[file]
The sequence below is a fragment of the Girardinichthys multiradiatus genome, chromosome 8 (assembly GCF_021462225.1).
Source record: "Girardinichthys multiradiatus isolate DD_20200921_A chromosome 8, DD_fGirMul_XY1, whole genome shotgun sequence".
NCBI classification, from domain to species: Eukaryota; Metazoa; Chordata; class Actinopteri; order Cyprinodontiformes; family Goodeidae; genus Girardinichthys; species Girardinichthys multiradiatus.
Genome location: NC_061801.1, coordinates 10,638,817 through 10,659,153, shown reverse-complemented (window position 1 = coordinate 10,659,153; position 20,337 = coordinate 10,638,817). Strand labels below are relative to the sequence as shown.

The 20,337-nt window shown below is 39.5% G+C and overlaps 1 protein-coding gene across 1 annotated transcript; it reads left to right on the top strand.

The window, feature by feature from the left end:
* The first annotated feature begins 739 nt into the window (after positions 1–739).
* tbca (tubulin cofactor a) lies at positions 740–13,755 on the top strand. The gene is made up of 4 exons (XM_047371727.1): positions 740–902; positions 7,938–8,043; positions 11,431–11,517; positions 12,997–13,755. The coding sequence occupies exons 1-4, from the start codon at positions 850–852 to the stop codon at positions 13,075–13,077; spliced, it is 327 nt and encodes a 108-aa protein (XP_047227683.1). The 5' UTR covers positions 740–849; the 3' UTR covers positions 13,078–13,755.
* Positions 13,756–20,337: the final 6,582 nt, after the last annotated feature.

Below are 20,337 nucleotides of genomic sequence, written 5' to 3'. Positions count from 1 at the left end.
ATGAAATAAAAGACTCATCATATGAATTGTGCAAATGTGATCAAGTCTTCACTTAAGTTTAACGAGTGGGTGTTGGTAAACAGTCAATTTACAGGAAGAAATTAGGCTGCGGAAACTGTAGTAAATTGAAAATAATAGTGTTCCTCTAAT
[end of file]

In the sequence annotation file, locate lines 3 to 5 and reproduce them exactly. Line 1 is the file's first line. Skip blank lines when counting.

NCBI classification, from domain to species: Eukaryota; Metazoa; Chordata; class Actinopteri; order Cyprinodontiformes; family Goodeidae; genus Girardinichthys; species Girardinichthys multiradiatus.
Genome location: NC_061801.1, coordinates 10,638,817 through 10,659,153, shown reverse-complemented (window position 1 = coordinate 10,659,153; position 20,337 = coordinate 10,638,817). Strand labels below are relative to the sequence as shown.

The 20,337-nt window shown below is 39.5% G+C and overlaps 1 protein-coding gene across 1 annotated transcript; it reads left to right on the top strand.